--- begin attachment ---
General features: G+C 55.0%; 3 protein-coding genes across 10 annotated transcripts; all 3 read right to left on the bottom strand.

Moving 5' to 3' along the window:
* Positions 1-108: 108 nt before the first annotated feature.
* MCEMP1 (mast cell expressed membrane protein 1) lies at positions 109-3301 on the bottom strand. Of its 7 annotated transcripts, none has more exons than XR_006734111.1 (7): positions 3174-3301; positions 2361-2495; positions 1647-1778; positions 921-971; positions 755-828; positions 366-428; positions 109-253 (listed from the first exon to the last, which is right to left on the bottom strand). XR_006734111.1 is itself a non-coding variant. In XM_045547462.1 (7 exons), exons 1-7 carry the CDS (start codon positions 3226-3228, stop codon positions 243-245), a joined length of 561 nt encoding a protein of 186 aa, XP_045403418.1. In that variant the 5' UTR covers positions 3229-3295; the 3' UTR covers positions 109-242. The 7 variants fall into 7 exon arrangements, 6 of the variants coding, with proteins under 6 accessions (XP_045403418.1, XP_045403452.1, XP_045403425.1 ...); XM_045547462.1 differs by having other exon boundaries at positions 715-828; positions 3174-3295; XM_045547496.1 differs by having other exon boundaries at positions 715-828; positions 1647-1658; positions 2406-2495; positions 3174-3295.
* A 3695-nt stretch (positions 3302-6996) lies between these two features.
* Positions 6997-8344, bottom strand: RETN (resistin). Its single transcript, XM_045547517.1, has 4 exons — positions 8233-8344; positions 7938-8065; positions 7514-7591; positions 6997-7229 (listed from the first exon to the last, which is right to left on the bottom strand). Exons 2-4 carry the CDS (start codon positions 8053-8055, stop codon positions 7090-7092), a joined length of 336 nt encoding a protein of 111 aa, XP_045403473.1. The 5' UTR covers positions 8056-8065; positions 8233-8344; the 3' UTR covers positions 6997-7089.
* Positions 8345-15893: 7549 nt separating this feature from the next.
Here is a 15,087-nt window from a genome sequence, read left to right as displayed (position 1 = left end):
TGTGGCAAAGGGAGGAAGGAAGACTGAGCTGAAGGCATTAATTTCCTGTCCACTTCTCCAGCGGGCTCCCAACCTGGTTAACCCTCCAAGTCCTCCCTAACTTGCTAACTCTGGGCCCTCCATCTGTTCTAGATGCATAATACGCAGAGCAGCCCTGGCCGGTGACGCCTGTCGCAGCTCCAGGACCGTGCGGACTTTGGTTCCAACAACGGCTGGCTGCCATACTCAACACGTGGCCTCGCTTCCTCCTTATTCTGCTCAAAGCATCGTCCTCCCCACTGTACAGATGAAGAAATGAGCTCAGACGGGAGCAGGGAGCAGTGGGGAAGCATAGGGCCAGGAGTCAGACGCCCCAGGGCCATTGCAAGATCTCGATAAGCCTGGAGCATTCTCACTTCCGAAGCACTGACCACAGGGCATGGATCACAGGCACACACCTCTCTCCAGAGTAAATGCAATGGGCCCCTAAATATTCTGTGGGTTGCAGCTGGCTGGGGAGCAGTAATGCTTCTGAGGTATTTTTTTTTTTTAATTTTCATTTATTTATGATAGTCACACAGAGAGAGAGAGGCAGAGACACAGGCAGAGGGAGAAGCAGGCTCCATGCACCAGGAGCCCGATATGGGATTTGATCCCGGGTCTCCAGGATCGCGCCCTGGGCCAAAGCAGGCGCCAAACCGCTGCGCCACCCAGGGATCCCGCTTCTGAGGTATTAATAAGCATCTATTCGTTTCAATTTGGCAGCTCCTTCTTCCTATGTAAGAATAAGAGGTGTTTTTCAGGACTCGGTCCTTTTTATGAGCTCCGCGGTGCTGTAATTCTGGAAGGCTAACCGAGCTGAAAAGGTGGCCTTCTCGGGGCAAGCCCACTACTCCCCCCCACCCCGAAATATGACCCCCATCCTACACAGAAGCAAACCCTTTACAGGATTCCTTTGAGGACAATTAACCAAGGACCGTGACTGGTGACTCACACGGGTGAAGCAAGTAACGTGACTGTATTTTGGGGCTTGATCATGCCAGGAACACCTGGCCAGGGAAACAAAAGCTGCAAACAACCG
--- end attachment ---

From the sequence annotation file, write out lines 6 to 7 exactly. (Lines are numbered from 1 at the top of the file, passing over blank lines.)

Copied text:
* Positions 6997-8344, bottom strand: RETN (resistin). Its single transcript, XM_045547517.1, has 4 exons — positions 8233-8344; positions 7938-8065; positions 7514-7591; positions 6997-7229 (listed from the first exon to the last, which is right to left on the bottom strand). Exons 2-4 carry the CDS (start codon positions 8053-8055, stop codon positions 7090-7092), a joined length of 336 nt encoding a protein of 111 aa, XP_045403473.1. The 5' UTR covers positions 8056-8065; positions 8233-8344; the 3' UTR covers positions 6997-7089.
* Positions 8345-15893: 7549 nt separating this feature from the next.